3. says

    Regarding Joe Biden, remind me if we vote for VP independent, or if he’s part of the presidential package on the ballot.  (Sitting here, I honestly can’t remember.)  If they go in as a team, wouldn’t Biden’s role as Veep be equally invalid, because he’s only there as part of the Obama package? 

  4. Spartacus says

    1) It would be a tremendously satisfying moral victory.  Almost certainly no concrete and immediate effect boyond that, but it would at least be that.
     
    2) cerumendoc — Interesting story about chads.  A friend of mine, knowing quite well the very conservative leanings of his parents, happened to see a surplus Florida voting machine on… eBay or somewhere… and bought it as a sort of gag Christmas present.  It came with a supply of ballots.  And so the family amused themselves that Christmas playing with the old Florida voting machine.  But the interesting part?  Dimpled chads.  They tried to give Chad some dimples, but discovered that the weight of the stylus alone would punch straight through any ballot.  The only way to make dimpled chads was to put in a whole stack of ballots at once.  Not that anyone in one of those four Dem counties would do that, of course!

  5. Ron19 says

    Bookworm #2, and cerumendoc #5:
     
    The presidential candidate picks the VP candidate, they both run on the same ballot as a single team, and a single vote per voter is recorded as a vote for the whole team.
     
    However, they are sworn in separately.
     
    On that point, Tom Clancy’s Debt of Honor gives an interesting hypothetical on it.
     
    As for banning mail-in votes, that would dis-enfranchise most military members.  Although their local voting officials manage to do that anyway.
     
    California has an elaborate chain-of-custody process for handling recorded votes on their voting machines, but it only starts after the machines are in place and a voter gets a little slip of paper to validate their otherwise anonymous presence at the machine in the booth.  However, no authentication is needed to get a little slip of paper other than saying that your are so-and-so living at address such-and-such.  See the guy who presented himself as Rohm Emmanuel to get his early or absentee ballot.  Also, the movie clip you had a while back about the guy voting dozens of times back in the thirties or forties, so he could get the payment by the local political party machine.  I think that would still work in California.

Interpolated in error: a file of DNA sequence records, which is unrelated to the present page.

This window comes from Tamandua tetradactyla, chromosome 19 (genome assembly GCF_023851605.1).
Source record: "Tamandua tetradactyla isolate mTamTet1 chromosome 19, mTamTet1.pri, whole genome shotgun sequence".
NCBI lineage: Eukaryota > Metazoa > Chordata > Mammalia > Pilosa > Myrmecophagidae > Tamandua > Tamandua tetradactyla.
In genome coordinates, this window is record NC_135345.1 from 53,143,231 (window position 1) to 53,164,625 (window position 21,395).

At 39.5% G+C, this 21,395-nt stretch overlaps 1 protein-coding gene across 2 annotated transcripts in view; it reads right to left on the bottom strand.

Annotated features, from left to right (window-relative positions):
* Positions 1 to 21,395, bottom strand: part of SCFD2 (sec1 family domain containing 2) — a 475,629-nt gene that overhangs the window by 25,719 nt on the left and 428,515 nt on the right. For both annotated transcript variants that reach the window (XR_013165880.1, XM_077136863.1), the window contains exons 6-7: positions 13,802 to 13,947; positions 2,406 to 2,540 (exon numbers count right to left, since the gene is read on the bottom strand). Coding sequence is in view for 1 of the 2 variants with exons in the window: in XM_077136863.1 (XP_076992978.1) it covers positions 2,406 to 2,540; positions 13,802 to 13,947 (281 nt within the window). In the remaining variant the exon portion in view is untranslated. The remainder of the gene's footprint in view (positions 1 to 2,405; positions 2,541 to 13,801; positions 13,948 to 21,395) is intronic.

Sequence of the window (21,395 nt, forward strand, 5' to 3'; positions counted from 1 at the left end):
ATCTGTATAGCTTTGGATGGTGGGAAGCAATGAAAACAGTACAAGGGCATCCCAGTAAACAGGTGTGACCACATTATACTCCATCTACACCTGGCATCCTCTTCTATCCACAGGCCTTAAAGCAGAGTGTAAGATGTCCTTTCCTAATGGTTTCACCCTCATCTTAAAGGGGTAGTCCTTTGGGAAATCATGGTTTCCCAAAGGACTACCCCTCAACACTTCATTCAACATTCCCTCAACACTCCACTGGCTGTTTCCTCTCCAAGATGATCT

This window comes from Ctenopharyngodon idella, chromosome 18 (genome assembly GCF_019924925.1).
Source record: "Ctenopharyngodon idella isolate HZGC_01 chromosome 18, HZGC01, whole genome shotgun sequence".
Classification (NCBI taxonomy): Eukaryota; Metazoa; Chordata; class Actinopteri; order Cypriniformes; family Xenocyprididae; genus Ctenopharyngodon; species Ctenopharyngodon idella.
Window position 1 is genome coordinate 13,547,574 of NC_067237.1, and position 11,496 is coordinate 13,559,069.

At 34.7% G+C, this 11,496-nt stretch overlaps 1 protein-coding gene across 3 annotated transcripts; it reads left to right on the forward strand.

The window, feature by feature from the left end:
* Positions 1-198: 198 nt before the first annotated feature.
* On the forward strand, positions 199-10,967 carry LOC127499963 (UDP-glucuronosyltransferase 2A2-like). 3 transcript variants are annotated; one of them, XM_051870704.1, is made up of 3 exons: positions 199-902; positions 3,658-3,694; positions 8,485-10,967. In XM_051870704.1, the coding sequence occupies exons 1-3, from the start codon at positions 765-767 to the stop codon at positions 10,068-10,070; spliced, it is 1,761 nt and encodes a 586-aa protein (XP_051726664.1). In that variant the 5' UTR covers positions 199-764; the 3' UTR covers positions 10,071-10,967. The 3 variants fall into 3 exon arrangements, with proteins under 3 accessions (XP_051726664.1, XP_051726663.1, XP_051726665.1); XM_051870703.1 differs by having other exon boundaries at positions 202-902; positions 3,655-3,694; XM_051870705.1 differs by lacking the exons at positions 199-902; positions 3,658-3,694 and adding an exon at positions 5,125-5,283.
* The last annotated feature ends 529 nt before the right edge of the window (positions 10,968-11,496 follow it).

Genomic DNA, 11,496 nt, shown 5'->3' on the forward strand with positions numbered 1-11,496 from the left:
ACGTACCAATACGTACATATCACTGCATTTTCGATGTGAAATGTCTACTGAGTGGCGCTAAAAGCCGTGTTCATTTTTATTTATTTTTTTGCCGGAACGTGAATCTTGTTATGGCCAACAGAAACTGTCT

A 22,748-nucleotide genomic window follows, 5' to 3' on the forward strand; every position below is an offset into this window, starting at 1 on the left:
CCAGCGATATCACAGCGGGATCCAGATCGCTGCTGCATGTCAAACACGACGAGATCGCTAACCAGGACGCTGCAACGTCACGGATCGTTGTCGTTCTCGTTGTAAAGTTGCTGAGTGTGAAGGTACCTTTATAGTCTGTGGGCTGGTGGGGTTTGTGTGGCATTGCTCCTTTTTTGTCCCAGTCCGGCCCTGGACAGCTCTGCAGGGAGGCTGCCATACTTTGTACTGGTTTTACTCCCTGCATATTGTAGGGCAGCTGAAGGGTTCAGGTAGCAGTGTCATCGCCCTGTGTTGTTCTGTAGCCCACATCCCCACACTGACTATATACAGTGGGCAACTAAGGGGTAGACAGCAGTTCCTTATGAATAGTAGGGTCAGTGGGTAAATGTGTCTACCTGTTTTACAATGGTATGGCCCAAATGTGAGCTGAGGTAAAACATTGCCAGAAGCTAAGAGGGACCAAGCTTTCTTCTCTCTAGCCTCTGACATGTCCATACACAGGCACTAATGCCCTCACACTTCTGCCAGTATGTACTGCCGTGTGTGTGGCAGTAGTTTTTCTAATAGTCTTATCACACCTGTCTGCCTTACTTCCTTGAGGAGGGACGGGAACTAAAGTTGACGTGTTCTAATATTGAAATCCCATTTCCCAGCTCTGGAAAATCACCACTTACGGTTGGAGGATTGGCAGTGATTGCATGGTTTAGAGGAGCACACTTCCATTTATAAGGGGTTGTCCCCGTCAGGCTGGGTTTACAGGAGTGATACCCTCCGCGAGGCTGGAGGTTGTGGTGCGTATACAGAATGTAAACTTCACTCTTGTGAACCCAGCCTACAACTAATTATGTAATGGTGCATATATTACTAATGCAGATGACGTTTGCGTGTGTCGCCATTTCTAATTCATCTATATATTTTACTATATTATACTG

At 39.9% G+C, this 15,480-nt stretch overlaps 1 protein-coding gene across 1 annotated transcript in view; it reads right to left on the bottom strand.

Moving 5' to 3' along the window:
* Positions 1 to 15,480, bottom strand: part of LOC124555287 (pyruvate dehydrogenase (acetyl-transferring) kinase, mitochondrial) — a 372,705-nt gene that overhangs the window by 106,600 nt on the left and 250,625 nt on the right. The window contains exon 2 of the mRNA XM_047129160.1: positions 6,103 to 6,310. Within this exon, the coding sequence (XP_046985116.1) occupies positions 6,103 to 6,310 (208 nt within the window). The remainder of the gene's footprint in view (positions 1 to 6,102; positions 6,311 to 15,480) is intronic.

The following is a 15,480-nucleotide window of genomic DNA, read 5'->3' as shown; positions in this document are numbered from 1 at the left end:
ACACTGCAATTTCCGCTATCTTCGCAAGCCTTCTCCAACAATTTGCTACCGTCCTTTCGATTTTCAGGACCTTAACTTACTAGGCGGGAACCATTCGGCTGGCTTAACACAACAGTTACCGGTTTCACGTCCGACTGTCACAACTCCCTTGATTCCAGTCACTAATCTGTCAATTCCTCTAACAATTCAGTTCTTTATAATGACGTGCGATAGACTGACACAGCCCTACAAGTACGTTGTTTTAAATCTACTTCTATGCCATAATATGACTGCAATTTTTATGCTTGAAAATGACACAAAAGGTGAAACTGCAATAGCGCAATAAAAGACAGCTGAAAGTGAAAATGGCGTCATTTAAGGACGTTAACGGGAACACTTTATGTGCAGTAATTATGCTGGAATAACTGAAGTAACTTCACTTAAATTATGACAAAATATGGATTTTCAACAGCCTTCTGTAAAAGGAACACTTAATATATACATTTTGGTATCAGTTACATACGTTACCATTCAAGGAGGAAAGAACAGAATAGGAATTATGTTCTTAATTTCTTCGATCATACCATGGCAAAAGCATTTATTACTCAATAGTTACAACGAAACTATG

6. says

    Also, I read the articles about the lawsuit carefully and, because the challenge arose after the election, it can’t change the election outcome — but as I said, even if it could, I don’t think any judge would go there.

  7. says

    It’s not up to the judges to save the US. It never was. Even if they tried, nothing would be invalidated. Those who try, will be crucified by the Left, who wields real power in this nation.
     
     

  8. Michael Adams says

    Spartacus, your point about the chads is well taken.  As we used to say in movie theaters, “This is where was came in.”  My wife and I, both devout Dems, had been election judges and clerks, using the punch card voting machines. We were hearing the news on NPR, and it more and more unbelievable. We came to see that the Dems, whom we had always thought were the good guys, were trying very hard to steal the election, with their willing accomplices in the media right in there to help them. After that, of course, we learned to decode the lies, and have voted against the lying party for twelve years and counting.

  9. lee says

    Good gosh, how lazy can you be? Five hundred signatures is NOT that hard to get, even in the reddest of dixtricts, and St. Joe is rather blue. Stand outside a shopping mall for a DAY, and you should get five hundred signatures.
     
    Related to this though, I really don’t think Obama carried Indiana. There was massive voter fraud in Marion and Lake counties–something like the number of registered voters was 105% of the over 18 population of Marion County (Indianapolis) and similar numbers for Lake County (Gary.) If you look at the number of votes the One got in 2008 in Indiana (~28,391), it is MUCH less than the estimated number of fraudalent votes. (And the largest number of votes for him came from these two counties. (According to Wikipedia, he got 241,987 votes in Marion County, and 139,301 votes in Lake.) Now, admittedly, the ACTUAL numbers of votes was less than the number of people registered, but that does not preclude massive fraud in VOTING as well.